Photo Courtesy of Walters Gardens, Inc.
| ||Common Name: Lady's Mantle|
Absolutely enchanting after the morning dew, the fuzzy leaves of A. mollis catch the tiny water droplets which glimmer like tiny crystals. The foliage is a soft grey-green and nearly round with deep lobes, giving them a scalloped look.
From late spring to early summer, masses of finely textured, star-shaped, yellow-green flowers are held in small clusters above the foliage. They work well as a filler in cut flower bouquets or can be dried for fall and winter arrangements.
A. mollis is a clump-forming perennial that spreads slowly by creeping rhizomes. It can be used as a groundcover, edging, or filler plant in the border. If it's happy where it's planted, this plant will reseed.
Origin: Not Native to North America
Sun or Shade?:
Full sun (> 6 hrs. direct sun)
Part shade (4-6 hrs. direct sun)
Wet or dry?:
Average water needs
Want to see wings?:
Need critter resistant plants?:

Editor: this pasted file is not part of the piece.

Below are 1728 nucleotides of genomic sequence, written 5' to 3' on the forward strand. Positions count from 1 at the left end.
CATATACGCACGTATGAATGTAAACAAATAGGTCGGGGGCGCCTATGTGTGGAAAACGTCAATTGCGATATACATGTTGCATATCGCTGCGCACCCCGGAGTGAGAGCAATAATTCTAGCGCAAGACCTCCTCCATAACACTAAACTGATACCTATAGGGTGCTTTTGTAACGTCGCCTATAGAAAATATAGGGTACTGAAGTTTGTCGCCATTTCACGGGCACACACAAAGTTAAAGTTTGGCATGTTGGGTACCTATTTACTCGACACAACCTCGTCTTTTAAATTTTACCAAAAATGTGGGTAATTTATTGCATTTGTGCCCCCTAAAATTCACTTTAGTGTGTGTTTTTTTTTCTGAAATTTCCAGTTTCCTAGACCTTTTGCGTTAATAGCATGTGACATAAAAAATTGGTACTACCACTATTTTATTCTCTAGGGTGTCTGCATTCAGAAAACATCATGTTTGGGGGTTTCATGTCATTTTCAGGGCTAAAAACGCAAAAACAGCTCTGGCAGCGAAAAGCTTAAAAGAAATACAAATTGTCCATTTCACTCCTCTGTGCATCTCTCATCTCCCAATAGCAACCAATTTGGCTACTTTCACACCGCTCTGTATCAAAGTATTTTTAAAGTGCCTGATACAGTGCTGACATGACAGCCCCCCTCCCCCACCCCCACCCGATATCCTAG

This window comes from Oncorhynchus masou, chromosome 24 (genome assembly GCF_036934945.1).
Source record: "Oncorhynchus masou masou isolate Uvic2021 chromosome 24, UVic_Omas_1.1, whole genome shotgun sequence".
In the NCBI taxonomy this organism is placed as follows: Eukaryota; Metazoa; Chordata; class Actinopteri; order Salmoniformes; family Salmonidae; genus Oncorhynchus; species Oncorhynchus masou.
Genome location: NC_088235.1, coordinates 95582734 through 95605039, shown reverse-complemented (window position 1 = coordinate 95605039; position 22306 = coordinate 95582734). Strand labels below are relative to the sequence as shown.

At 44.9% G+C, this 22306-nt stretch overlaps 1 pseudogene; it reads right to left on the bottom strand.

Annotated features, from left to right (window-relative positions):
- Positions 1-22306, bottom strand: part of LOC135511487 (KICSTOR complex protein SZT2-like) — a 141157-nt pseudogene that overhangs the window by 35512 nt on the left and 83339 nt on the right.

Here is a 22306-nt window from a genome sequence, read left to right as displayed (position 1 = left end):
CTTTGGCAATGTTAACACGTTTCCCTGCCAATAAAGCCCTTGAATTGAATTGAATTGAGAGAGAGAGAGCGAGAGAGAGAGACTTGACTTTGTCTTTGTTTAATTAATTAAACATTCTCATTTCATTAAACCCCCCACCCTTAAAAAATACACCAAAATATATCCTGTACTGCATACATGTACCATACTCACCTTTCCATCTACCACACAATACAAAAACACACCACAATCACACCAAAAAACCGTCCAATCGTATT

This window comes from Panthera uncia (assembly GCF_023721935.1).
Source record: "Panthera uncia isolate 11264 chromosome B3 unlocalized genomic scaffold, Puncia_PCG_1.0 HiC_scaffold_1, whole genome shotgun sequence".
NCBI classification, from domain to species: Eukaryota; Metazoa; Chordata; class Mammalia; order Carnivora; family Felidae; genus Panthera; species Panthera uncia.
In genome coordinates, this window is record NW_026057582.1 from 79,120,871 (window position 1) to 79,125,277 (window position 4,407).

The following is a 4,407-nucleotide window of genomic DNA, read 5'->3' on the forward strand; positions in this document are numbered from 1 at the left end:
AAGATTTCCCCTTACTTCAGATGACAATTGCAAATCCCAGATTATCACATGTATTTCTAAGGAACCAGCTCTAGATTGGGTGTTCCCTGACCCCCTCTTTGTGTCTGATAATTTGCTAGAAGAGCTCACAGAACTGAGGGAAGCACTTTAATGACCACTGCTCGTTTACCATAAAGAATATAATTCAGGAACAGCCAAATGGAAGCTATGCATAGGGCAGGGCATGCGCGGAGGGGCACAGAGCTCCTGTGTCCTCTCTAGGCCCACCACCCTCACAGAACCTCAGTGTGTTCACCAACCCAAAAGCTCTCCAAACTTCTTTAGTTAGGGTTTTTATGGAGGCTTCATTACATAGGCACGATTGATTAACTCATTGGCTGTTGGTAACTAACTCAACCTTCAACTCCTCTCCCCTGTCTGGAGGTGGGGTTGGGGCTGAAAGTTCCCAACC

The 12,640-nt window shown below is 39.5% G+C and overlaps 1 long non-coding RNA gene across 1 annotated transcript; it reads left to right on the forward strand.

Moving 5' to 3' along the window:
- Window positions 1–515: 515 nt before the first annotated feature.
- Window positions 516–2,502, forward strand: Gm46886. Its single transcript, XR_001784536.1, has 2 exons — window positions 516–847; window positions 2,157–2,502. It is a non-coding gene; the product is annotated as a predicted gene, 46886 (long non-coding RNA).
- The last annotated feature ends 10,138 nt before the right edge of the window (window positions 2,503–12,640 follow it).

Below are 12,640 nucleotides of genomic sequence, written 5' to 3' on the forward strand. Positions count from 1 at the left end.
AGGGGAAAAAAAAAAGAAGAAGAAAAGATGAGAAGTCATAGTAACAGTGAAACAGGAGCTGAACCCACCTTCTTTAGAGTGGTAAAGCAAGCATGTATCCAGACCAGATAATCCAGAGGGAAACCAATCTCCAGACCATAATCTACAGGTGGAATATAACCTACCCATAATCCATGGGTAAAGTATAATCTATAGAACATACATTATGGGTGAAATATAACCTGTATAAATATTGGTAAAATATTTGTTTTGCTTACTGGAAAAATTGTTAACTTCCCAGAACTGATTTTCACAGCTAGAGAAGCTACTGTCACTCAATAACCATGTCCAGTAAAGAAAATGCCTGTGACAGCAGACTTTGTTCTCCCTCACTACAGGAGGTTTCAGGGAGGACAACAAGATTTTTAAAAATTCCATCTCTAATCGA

How fast should it grow?:
When should it bloom?:
How's your soil?:
Sweet or Sour Soil?:
Acidic Soil (pH < 7.0)
Neutral Soil (pH = 7.0)
Alkaline Soil (pH > 7.0)
What's your garden style?:
A. mollis will grow in nearly any moist, shady area that is well-drained. In the cooler summers of northern zones, they will grow in full sun if kept consistantly moist. In the south, they must be sheltered from the harsh afternoon sun and should be planted in fertile, moist soil. Bloom time may be reduced in hot climates. In the north, favorable conditions allow this plant to self-seed freely, with new plantlets popping up all around the original clump. They are easily lifted if they appear where they are not wanted. Because of the hairy foliage which traps water easily, it does not do well in areas where short, heavy downpours are immediately followed by hot, humid afternoons. These conditions encourage foliar diseases which may be cleared up by use of a fungicide.